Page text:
Eight out of 15 of the Hefce board are university managers, the rest coming from business; nine out of 11 members of the research committee, ten out of 14 on the skills committee and 15 out of 18 on the access committee are senior university administrators. Working academics – teachers and researchers – are conspicuously absent. Hefce is, in reality, little more than a managerial oligarchy, and its power is extraordinary: no other country in the world hands out so much money (some £7 billion a year) to such a small group with so little external supervision over what it does. It answers to no one except the secretary of state for business, innovation and skills, and in effect is the means by which the government stranglehold over universities is maintained. This is spelled out specifically in the document detailing the role of the chairman, which is ‘to support the wider strategic policies of the secretary of state’. This represents a complete change of focus from the old University Grants Committee, which Hefce replaced in 1992. The UGC was set up in 1919 as a buffer, to prevent direct government interference in the universities. Hefce was set up to facilitate precisely that interference.

The board is not elected, but appointed in a manner that is far from transparent. It may consult on proposals but can, and does, disregard objections: as long as it does the minister’s bidding, its powers are near absolute. Not that there are many objections, as many of its proposals, like the current ones on impact and assessment, are sent out to precisely the same sort of people who generate them in the first place. Senior administrators appointed to Hefce propose changes, senior administrators in universities approve them; the academics themselves are rarely consulted. The most prominent demonstration of this system of mutual support and reinforcement came a few years ago at Oxford when academics revolted against the vice-chancellor’s attempts to dissolve the university’s democratic structure and impose centralised management. Hefce intervened, somewhat shabbily, on the side of the vice-chancellor. I know of no case in which it has urged greater accountability on the part of management. Indeed, when there are complaints against the management of a university, Hefce frequently finds that there is no case to answer, or only raps the offender lightly on the knuckles.

Thus when it was censured by Parliament in 2002 for ‘failing in every respect’ to follow the code of practice on access to government information, Hefce shrugged it off. It took no action when it was revealed that London Metropolitan University had inflated its submission for the Research Assessment Exercise in 1992 and 1996, and misplaced the dossier detailing the charges for 18 months. It ignored London Met’s massaging of its data on student numbers for years; only at the end of last year, when it was revealed that the university had claimed £36 million of funds for students who had dropped out, did Hefce urge London Met’s governors to ‘consider their position’. Here it was building on an old track record: it did nothing when Luton submitted false student data in 2003, and whitewashed complaints against Middlesex in 2002 by asking the university to respond to charges rather than investigating them fully (it then kept the report secret).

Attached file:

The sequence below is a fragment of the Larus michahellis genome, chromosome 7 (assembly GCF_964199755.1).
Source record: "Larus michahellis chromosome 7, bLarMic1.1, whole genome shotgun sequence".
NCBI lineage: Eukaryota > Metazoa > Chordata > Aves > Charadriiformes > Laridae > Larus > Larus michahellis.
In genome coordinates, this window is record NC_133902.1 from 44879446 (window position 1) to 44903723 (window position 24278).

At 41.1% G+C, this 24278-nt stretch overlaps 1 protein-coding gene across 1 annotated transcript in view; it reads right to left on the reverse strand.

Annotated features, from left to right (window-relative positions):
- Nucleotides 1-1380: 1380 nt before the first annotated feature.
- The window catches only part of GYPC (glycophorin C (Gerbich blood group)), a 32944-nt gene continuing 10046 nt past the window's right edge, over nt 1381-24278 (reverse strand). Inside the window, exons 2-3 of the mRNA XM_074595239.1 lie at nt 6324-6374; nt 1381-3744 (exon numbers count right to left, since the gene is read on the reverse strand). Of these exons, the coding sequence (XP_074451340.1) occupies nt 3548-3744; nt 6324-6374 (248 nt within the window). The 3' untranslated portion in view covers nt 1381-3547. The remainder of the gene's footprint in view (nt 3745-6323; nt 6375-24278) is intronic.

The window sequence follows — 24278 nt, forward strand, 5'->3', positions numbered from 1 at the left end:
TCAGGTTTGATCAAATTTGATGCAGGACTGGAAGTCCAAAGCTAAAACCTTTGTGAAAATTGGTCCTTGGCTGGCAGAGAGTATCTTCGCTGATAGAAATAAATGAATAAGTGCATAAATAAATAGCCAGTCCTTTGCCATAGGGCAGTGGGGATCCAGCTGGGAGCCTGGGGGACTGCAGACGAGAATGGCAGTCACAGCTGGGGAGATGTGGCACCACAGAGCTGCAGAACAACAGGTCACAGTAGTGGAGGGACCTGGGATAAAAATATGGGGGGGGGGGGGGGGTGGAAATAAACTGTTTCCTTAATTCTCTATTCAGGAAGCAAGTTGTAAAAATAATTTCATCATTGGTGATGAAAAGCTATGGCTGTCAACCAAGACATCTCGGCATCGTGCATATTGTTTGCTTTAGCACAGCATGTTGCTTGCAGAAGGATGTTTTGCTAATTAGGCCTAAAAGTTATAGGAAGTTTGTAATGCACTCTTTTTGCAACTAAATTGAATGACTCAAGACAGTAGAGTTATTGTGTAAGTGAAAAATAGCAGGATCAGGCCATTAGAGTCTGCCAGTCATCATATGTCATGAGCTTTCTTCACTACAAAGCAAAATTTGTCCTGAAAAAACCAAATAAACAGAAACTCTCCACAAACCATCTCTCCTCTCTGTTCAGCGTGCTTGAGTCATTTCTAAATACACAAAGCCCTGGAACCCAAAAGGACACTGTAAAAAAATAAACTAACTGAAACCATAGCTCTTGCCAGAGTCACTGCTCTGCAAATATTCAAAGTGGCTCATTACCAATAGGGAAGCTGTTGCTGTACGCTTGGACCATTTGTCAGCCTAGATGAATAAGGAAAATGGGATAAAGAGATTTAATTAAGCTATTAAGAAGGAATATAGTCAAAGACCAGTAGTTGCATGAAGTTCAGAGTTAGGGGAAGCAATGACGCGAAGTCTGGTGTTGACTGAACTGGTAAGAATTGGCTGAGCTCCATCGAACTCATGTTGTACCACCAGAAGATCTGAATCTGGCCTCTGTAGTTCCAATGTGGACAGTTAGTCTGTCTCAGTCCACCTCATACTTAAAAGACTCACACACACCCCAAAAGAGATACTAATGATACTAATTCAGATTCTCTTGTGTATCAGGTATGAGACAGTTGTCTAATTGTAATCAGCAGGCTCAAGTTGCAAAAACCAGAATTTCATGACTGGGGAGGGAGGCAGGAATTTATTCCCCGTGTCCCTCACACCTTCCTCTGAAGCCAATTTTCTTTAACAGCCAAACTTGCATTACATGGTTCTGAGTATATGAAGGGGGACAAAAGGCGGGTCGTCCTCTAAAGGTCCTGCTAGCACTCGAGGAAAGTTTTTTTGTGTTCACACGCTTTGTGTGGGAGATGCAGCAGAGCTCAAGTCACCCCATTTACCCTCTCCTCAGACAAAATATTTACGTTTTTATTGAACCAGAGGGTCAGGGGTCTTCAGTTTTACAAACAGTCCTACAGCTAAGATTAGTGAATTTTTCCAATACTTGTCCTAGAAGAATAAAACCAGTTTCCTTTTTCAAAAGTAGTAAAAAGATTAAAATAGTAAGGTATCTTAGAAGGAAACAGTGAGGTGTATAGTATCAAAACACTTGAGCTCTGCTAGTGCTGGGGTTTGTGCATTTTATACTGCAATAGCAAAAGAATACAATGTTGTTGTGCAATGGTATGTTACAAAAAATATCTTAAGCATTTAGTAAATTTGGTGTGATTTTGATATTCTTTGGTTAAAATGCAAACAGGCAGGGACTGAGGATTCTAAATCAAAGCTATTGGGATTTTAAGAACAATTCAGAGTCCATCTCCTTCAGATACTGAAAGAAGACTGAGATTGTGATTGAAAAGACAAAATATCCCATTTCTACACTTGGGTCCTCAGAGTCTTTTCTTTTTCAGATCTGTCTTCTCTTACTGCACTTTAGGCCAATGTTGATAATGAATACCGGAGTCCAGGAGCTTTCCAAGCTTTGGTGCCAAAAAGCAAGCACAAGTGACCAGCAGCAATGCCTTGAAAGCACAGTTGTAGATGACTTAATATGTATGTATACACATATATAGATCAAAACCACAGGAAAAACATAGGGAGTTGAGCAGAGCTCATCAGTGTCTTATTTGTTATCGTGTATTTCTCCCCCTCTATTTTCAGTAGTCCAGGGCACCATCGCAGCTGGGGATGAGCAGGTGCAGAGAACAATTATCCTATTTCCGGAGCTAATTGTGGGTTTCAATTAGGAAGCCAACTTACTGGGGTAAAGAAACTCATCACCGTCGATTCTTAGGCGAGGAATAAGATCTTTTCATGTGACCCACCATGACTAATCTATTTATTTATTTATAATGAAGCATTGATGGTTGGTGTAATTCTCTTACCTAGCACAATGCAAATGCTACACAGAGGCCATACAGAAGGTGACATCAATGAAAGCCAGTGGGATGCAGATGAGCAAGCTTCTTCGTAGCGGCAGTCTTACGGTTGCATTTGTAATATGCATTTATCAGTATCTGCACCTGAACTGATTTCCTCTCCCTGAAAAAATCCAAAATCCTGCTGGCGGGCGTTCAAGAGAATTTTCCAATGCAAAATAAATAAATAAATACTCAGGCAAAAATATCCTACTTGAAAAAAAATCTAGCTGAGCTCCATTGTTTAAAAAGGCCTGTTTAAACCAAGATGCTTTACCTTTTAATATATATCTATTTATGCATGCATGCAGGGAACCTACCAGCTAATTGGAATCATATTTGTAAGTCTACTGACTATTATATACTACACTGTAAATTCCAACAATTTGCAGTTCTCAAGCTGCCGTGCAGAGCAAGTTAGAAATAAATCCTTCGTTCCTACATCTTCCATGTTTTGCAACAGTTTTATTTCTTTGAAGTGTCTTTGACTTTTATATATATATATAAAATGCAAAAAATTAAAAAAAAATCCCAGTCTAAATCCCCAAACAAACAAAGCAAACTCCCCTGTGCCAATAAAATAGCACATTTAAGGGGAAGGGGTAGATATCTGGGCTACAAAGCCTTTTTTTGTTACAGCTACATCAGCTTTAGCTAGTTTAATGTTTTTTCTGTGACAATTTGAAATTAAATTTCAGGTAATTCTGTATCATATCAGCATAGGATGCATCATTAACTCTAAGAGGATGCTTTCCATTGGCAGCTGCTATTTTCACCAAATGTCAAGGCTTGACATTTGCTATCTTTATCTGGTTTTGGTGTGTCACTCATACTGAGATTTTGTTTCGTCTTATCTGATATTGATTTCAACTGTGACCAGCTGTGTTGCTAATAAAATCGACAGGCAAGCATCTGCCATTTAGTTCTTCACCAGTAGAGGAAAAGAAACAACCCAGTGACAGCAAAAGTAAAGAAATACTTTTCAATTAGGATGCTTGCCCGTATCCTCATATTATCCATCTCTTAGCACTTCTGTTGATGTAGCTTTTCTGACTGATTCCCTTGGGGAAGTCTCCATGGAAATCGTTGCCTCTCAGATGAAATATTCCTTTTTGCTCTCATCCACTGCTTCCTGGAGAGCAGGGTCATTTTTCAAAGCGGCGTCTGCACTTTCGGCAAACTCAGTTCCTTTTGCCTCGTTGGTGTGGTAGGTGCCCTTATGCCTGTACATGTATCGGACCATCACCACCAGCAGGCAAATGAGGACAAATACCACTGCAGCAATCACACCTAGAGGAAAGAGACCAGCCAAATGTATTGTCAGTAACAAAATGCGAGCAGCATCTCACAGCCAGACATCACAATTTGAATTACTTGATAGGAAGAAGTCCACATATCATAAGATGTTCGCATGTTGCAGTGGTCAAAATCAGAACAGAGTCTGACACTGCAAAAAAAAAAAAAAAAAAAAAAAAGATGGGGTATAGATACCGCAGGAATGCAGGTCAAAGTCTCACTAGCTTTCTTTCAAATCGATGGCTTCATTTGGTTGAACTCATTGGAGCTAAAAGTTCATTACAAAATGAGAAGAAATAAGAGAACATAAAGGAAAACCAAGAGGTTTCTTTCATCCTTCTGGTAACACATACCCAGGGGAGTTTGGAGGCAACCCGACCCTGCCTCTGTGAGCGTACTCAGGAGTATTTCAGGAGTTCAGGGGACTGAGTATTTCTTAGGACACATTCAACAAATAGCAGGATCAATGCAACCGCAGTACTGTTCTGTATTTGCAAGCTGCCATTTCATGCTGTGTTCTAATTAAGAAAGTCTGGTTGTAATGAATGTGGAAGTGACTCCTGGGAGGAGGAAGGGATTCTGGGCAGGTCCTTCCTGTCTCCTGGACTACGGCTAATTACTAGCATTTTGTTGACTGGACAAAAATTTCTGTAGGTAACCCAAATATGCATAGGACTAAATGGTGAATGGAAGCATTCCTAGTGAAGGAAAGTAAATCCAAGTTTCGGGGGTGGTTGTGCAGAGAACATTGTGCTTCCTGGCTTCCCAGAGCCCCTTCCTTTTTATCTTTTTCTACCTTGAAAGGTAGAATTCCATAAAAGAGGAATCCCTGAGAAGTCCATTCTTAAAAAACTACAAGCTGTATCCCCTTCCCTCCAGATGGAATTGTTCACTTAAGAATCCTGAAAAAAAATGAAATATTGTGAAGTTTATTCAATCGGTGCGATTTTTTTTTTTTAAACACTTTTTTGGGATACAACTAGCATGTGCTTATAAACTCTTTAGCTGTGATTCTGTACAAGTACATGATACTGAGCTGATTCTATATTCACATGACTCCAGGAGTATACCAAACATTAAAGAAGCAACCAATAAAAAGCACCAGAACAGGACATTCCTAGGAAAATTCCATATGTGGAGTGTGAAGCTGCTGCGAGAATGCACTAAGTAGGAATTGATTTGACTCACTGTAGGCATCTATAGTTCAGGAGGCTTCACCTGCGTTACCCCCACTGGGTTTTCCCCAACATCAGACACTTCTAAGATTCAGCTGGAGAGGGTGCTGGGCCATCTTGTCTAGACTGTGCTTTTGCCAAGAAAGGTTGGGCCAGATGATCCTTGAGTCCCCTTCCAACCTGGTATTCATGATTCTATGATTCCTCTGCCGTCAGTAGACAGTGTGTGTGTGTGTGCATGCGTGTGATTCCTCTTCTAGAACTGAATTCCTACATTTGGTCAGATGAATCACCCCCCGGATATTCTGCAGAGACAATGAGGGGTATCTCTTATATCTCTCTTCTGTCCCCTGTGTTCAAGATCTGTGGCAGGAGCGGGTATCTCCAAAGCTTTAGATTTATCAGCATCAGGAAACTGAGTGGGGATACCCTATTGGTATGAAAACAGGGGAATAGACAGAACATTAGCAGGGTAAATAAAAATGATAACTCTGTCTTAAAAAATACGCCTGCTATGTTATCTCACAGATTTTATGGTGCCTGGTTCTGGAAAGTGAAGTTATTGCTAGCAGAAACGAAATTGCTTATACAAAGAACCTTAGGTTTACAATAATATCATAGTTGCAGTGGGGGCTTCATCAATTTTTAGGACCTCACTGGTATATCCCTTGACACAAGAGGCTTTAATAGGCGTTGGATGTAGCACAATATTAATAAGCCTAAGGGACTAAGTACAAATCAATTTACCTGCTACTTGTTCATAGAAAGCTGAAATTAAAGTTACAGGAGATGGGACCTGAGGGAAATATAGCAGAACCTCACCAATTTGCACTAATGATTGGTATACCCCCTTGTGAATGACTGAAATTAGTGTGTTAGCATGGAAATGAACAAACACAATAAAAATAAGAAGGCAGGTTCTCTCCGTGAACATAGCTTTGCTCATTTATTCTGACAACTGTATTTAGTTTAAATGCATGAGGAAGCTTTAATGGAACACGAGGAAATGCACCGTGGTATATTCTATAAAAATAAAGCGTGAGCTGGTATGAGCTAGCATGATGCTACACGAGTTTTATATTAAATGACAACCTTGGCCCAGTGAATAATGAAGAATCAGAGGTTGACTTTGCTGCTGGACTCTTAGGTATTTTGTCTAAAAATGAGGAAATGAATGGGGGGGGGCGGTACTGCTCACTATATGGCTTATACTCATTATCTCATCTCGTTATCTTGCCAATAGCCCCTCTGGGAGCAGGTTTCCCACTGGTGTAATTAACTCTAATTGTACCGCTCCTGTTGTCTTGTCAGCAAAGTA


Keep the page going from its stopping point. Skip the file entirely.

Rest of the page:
Hefce’s style is mirrored inside the universities, which have been slowly converted into hierarchical, authoritarian organisations in which the last vestiges of accountability (e.g. senates with real supervisory power) have been degraded, and guarantees of academic freedom (tenure in particular) abolished. It goes without saying that this undermines researchers’ freedom. It is hardly conducive to fearless innovation if, as is currently happening at King’s College London, a head of department can decide which aspects of historical research are worthwhile (including his own, as it turns out) and close down others (King’s has proposed to get rid of the UK’s only chair in palaeography); or if administrators, using figures whose analysis they control, can denounce certain subjects as ‘sub-critical’ and axe them.

Such administrators identify themselves as the masters of the institution, not its servants, and come to regard academics who were once colleagues as employees to be managed. Pay levels are a good indicator of how power is concentrated. To give some examples, at University College London, while spending on academic departments rose 79 per cent between 1999/2000 and 2008/9, administrative costs rose 119.6 per cent, and the vice-chancellor’s remuneration rose 168.4 per cent. At Bristol, spending on departments rose 84.6 per cent, administration was up 261.2 per cent, and the vice-chancellor’s reward was up 113 per cent. The average pay package of a vice-chancellor is now more than £190,000 (higher than the prime minister’s), and for the Russell Group it is around £250,000. The head of UCL gets a total of £404,000, Nottingham £333,000, Oxford £327,000 and Birmingham £332,000. In many cases these salaries are presented as recompense for increased responsibility, for which read more power.

While lecturers are assessed endlessly by students, administrators and Hefce itself, the managers answer in practice only to the board that appointed them in the first place. In the case of King’s, the senior administrators’ salaries in 2008/09 were determined by a remuneration committee of three people: a marquess, a hotel designer and a banker. The reasoning behind their decisions is not made public, and if there is any performance review it is kept secret.

All this suggests an explanation for Hefce’s periodic bursts of regulatory frenzy. Academics know, as I suspect Hefce knows, that the imbecilic methods of assessment under proposal will do nothing at all to improve output. But I fear that the quality of research is not the point. Control is. Leaving people to do their jobs without monitoring their every step is almost literally incomprehensible to a body specifically set up to wield power.

The humanities are an example of this self-defeating desire to dictate: for many years now, the need to produce RAE fodder to satisfy arbitrary and largely pointless benchmarks has detracted from real and substantial research. The same goes for the fatuous new ideas for assessing impact. At best these will tie academics up trying to find some way of finessing the system; at worst they will produce populist nonsense aimed not at refining the way the public thinks about issues but merely at filling a hole in the market. ‘Impact’ will make the humanities less about education, more about entertainment.

Iain Pears